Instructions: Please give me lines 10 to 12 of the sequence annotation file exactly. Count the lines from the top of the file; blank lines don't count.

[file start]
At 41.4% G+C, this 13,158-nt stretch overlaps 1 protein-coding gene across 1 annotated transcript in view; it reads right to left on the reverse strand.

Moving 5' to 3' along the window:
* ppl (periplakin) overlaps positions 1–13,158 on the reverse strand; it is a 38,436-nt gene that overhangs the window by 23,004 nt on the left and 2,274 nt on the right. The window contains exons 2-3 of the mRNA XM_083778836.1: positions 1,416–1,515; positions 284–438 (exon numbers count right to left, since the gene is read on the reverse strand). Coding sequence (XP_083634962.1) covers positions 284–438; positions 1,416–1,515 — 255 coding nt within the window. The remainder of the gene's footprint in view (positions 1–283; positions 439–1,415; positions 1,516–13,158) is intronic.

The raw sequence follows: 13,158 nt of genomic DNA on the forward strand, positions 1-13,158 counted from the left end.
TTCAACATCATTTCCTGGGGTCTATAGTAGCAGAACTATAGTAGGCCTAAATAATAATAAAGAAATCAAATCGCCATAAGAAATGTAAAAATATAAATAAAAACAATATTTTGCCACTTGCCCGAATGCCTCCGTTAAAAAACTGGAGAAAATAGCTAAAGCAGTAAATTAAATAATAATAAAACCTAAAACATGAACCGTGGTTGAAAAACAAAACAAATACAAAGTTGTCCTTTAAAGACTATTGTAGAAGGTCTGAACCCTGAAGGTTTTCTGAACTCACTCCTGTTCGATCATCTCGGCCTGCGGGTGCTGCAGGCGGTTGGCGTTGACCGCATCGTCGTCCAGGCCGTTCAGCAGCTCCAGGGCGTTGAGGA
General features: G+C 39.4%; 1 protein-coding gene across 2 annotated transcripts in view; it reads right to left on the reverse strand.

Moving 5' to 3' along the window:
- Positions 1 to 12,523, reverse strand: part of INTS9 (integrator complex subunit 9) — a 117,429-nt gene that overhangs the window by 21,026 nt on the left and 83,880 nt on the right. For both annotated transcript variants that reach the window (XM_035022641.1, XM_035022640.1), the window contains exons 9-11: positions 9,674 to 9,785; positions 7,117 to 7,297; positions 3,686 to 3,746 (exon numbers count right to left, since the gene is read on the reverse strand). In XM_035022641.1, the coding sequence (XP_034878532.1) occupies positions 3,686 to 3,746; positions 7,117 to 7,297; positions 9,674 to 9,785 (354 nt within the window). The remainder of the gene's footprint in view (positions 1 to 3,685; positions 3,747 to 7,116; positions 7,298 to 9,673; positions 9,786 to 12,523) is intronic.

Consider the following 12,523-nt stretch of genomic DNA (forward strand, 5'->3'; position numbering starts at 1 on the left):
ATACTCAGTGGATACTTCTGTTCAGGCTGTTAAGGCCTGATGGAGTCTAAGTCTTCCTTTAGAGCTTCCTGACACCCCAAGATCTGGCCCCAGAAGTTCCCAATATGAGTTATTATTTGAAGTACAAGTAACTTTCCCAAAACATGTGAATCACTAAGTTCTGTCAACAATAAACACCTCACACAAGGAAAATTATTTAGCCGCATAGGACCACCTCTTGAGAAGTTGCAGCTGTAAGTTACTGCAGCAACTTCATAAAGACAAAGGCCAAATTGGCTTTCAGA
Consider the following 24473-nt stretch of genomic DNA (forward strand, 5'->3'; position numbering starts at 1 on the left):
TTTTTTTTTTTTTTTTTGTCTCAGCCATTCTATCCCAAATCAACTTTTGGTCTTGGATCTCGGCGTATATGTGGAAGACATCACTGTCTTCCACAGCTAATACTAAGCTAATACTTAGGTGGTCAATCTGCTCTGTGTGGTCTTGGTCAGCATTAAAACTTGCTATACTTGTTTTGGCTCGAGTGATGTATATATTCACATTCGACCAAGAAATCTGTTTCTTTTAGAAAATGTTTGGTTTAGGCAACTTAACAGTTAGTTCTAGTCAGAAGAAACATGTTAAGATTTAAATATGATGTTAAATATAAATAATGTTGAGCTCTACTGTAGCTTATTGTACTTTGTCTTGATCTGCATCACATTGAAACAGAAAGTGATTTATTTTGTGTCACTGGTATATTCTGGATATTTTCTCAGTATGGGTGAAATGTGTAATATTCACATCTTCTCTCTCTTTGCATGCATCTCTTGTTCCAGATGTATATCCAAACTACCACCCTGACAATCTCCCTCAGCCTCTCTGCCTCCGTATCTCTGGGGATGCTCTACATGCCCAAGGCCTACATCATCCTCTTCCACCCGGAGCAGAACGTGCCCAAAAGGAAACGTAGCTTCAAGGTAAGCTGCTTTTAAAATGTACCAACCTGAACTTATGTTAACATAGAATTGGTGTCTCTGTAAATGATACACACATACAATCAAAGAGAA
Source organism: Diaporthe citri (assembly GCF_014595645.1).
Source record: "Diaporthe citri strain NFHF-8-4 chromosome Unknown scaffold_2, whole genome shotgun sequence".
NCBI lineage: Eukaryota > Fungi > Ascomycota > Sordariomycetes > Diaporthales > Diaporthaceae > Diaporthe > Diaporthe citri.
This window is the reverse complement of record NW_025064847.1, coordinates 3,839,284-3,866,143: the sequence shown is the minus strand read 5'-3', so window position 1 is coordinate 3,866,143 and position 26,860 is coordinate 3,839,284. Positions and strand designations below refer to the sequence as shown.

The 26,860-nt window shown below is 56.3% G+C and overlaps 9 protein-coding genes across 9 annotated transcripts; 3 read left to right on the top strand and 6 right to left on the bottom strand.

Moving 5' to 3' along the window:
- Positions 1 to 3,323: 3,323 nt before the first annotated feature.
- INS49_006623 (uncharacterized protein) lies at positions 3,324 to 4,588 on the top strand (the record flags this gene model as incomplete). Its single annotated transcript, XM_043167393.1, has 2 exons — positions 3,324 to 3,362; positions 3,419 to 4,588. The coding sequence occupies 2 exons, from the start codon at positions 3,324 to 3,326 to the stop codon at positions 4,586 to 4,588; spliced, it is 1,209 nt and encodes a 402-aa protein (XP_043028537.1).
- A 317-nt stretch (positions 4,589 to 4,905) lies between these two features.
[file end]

ATACTCAGTGGATACTTCTGTTCAGGCTGTTAAGGCCTGATGGAGTCTAAGTCTTCCTTTAGAGCTTCCTGACACCCCAAGATCTGGCCCCAGAAGTTCCCAATATGAGTTATTATTTGAAGTACAAGTAACTTTCCCAAAACATGTGAATCACTAAGTTCTGTCAACAATAAACACCTCACACAAGGAAAATTATTTAGCCGCATAGGACCACCTCTTGAGAAGTTGCAGCTGTAAGTTACTGCAGCAACTTCATAAAGACAAAGGCCAAATTGGCTTTCAGA
Consider the following 24473-nt stretch of genomic DNA (forward strand, 5'->3'; position numbering starts at 1 on the left):
TTTTTTTTTTTTTTTTTGTCTCAGCCATTCTATCCCAAATCAACTTTTGGTCTTGGATCTCGGCGTATATGTGGAAGACATCACTGTCTTCCACAGCTAATACTAAGCTAATACTTAGGTGGTCAATCTGCTCTGTGTGGTCTTGGTCAGCATTAAAACTTGCTATACTTGTTTTGGCTCGAGTGATGTATATATTCACATTCGACCAAGAAATCTGTTTCTTTTAGAAAATGTTTGGTTTAGGCAACTTAACAGTTAGTTCTAGTCAGAAGAAACATGTTAAGATTTAAATATGATGTTAAATATAAATAATGTTGAGCTCTACTGTAGCTTATTGTACTTTGTCTTGATCTGCATCACATTGAAACAGAAAGTGATTTATTTTGTGTCACTGGTATATTCTGGATATTTTCTCAGTATGGGTGAAATGTGTAATATTCACATCTTCTCTCTCTTTGCATGCATCTCTTGTTCCAGATGTATATCCAAACTACCACCCTGACAATCTCCCTCAGCCTCTCTGCCTCCGTATCTCTGGGGATGCTCTACATGCCCAAGGCCTACATCATCCTCTTCCACCCGGAGCAGAACGTGCCCAAAAGGAAACGTAGCTTCAAGGTAAGCTGCTTTTAAAATGTACCAACCTGAACTTATGTTAACATAGAATTGGTGTCTCTGTAAATGATACACACATACAATCAAAGAGAA